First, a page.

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ARS Home » Pacific West Area » Parlier, California » San Joaquin Valley Agricultural Sciences Center » Commodity Protection and Quality Research » Research » Publications at this Location » Publication #382756

Research Project: Improved Systems-based Approaches that Maintain Commodity Quality and Control of Arthropod Pests Important to U.S. Agricultural Production, Trade and Quarantine

Location: Commodity Protection and Quality Research

Title: O Moth, Where Art Thou: tracking navel orangeworm among tree nut orchards

item REGER, JOSHUA - University Of California
item Bansal, Raman
item WILSON, HOUSTON - University Of California

Submitted to: Entomological Society of America Regional Meetings
Publication Type: Abstract Only
Publication Acceptance Date: 4/5/2021
Publication Date: N/A
Citation: N/A

Interpretive Summary:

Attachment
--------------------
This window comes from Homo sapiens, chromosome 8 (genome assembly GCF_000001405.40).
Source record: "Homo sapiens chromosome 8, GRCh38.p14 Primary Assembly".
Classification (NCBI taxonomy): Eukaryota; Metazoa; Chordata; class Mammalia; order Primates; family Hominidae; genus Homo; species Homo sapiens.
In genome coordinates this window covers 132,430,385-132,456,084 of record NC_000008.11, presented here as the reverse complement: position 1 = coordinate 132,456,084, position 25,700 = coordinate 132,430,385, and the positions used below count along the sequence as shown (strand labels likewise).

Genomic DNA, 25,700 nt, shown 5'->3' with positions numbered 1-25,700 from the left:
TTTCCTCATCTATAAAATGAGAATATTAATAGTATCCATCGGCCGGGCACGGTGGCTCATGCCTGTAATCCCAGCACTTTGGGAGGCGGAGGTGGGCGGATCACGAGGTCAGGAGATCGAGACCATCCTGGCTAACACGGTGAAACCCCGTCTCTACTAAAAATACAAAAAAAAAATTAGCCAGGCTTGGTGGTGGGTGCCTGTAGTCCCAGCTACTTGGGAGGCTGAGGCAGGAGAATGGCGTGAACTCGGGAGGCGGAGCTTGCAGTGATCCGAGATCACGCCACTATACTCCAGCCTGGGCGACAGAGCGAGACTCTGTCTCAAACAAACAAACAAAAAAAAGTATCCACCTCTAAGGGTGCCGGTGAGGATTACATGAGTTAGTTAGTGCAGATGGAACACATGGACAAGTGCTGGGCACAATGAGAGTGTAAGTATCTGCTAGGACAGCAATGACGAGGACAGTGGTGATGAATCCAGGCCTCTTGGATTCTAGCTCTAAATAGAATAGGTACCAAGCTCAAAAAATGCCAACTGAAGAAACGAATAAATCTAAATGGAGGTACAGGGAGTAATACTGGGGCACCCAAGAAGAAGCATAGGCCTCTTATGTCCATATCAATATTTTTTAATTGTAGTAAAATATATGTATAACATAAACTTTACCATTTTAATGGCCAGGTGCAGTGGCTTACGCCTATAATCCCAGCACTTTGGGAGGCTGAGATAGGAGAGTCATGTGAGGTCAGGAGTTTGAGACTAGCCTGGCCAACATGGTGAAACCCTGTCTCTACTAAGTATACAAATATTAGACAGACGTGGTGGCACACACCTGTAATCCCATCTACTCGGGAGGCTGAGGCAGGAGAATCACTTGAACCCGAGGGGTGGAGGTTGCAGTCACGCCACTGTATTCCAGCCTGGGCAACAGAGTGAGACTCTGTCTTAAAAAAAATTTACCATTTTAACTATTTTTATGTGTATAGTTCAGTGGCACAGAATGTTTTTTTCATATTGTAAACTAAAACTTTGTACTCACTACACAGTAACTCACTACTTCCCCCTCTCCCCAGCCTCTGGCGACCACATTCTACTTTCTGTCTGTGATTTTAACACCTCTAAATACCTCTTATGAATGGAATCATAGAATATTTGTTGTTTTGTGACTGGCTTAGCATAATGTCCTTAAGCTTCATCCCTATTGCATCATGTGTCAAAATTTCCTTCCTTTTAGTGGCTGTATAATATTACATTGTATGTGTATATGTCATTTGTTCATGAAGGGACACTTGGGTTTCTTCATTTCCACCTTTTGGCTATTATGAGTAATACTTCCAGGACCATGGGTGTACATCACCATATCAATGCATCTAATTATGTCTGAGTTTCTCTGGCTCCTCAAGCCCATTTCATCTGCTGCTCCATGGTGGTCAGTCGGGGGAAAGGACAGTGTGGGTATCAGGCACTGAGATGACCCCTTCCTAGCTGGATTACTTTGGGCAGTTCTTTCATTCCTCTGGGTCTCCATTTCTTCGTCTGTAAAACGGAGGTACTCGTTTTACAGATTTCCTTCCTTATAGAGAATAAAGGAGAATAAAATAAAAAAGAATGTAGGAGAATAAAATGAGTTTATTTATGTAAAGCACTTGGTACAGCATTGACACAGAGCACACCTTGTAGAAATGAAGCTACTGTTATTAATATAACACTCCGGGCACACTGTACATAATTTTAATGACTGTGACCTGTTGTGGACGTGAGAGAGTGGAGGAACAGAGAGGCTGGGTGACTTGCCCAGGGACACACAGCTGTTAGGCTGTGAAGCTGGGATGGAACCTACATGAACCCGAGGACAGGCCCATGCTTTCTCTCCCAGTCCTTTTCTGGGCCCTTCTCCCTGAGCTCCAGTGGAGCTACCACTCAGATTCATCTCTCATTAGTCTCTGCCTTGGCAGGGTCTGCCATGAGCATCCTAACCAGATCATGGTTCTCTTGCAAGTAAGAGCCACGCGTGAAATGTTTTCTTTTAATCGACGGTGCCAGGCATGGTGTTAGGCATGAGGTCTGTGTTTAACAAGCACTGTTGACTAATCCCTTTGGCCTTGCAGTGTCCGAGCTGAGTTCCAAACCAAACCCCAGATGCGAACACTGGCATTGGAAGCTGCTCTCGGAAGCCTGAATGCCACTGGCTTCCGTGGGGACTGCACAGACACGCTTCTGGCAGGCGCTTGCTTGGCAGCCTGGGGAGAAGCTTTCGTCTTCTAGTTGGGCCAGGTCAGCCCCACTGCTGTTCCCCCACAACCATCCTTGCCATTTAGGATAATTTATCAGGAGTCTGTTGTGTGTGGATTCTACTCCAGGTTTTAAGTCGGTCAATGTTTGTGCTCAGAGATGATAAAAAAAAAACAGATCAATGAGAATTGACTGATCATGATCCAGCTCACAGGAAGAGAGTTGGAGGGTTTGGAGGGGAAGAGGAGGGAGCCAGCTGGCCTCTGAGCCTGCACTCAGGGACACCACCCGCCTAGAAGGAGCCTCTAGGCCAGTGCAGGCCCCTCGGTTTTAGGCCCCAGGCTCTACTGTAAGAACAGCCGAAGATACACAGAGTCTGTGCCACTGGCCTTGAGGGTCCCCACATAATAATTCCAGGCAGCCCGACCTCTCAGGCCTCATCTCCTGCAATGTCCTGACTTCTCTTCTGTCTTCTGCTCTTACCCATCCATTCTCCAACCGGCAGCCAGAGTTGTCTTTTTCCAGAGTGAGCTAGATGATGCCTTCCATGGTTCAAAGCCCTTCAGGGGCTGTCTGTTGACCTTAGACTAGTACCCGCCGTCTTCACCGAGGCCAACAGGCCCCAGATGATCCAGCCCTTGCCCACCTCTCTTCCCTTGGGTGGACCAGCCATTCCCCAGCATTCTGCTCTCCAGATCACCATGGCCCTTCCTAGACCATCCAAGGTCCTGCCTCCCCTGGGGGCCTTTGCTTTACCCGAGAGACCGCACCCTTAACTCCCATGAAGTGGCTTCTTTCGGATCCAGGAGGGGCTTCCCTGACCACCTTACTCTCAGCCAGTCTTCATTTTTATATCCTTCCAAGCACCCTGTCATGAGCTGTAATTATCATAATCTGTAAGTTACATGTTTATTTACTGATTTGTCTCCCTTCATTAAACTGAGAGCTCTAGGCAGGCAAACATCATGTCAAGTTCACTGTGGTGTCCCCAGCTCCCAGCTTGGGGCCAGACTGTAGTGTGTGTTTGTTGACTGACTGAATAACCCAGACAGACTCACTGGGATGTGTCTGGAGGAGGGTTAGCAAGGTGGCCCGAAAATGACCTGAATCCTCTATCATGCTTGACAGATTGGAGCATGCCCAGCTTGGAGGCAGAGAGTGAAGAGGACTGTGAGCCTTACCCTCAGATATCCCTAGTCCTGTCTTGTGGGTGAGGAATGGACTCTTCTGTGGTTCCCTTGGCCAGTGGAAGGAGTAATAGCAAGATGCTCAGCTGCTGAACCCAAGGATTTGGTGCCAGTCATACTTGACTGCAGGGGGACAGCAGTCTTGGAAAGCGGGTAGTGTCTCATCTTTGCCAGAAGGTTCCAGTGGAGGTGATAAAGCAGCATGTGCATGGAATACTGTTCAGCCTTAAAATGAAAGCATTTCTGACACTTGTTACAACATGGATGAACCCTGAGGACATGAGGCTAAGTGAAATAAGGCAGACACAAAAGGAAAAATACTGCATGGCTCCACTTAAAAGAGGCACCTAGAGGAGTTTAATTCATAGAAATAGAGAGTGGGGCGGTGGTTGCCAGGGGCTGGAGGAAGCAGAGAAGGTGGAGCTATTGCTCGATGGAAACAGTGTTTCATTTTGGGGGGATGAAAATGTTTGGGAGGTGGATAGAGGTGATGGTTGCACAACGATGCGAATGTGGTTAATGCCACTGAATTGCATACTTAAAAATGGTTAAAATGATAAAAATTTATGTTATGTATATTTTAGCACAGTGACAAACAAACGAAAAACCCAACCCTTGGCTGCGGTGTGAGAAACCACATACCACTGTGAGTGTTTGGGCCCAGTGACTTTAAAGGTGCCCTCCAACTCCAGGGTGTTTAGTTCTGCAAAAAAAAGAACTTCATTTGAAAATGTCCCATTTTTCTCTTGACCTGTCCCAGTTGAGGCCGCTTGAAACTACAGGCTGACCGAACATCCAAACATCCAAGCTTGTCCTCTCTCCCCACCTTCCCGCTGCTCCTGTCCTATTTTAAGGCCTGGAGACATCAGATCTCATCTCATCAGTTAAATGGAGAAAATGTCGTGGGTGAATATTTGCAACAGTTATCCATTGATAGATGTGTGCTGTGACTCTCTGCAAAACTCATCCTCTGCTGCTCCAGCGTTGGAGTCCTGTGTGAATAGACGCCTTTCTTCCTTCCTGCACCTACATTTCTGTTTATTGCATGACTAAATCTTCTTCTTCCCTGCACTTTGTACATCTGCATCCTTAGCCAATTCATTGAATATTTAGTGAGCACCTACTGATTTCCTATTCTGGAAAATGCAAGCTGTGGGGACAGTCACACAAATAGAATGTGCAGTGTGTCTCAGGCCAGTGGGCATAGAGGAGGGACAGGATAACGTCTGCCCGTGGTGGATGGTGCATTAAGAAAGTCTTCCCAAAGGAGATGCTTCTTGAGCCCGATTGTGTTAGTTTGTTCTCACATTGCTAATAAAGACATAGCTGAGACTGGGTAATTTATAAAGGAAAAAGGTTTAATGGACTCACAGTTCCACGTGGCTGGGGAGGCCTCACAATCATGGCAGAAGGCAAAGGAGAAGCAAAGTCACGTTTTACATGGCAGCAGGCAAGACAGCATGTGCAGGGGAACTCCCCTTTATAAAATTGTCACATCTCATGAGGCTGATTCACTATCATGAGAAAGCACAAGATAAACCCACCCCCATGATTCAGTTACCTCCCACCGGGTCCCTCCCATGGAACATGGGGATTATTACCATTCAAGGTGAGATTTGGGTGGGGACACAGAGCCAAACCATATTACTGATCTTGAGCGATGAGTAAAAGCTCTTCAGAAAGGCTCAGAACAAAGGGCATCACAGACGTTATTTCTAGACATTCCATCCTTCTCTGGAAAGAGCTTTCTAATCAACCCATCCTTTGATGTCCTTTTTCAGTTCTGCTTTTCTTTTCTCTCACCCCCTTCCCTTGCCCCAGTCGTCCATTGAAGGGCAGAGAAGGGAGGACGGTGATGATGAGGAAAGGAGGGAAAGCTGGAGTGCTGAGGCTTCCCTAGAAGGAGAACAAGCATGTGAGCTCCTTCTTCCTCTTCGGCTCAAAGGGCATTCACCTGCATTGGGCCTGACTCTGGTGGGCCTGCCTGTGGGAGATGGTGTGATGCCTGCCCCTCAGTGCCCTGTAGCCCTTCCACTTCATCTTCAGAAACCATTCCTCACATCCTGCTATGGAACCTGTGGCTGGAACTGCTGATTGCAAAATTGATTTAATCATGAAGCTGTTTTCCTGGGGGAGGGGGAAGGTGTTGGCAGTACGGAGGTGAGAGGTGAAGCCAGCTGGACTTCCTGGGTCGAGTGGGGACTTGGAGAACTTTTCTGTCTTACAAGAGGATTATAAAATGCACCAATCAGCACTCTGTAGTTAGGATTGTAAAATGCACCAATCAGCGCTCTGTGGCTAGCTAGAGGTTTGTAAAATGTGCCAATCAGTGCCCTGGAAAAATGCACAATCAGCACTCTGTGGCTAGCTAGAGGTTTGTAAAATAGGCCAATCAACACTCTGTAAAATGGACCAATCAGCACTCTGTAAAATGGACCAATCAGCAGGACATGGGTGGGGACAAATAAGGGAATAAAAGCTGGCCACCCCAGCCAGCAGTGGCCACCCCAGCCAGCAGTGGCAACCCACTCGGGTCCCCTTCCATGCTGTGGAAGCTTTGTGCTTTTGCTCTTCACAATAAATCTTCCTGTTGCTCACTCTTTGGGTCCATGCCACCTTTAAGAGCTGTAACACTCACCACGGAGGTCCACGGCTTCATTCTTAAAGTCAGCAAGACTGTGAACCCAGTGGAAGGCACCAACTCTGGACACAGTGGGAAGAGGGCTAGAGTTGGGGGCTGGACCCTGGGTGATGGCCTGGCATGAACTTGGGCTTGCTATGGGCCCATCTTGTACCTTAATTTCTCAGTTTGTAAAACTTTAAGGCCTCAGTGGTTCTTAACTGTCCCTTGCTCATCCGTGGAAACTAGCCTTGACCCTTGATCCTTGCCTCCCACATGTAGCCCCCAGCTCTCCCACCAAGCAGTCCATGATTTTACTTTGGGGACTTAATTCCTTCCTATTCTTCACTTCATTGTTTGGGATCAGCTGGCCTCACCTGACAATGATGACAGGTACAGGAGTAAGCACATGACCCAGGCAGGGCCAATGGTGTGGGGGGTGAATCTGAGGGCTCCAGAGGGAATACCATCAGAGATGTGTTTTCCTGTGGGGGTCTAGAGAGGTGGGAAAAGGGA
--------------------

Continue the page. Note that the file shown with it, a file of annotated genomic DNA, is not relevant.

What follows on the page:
Technical Abstract: Understanding the movement of small insect pests in agricultural systems is critical to the development of area-wide integrated pest management strategies. For many insect pests, little is known about their dispersal dynamics at the landscape level. Navel orangeworm (NOW) (Pyralidae: Amyelois transitella) is a pest of almonds, pistachios, and walnuts in California. Tracing NOW intra- and inter-orchard movement is a challenge due to the high dispersal capacity and broad host range of this moth. To trace host plant origin of adult NOW, here, we employed two approaches, compound specific stable isotope analysis (CSIA) and host DNA detection. The CSIA investigated the unique intrinsic signatures of 13Carbon and 15Nitrogen isotopes in the amino acid profiles of adult NOW. It revealed the presence of unique isotopic signatures of three food sources (artificial diet, almonds, and pistachios) in adult NOW reared from these food sources. To detect host DNA in adult NOW, we performed high-throughput sequencing (16S rRNA) and analyzed for the persistence of plant DNA. Our analysis revealed the persistence of mitochondrial DNA of almond, pistachio, and walnut in adult NOW. Both approaches have shown early promise to determine larval food source in adult NOW. Future validation and optimization of these approaches have potential to provide novel tools to study the movement ecology of this economically important insect pest.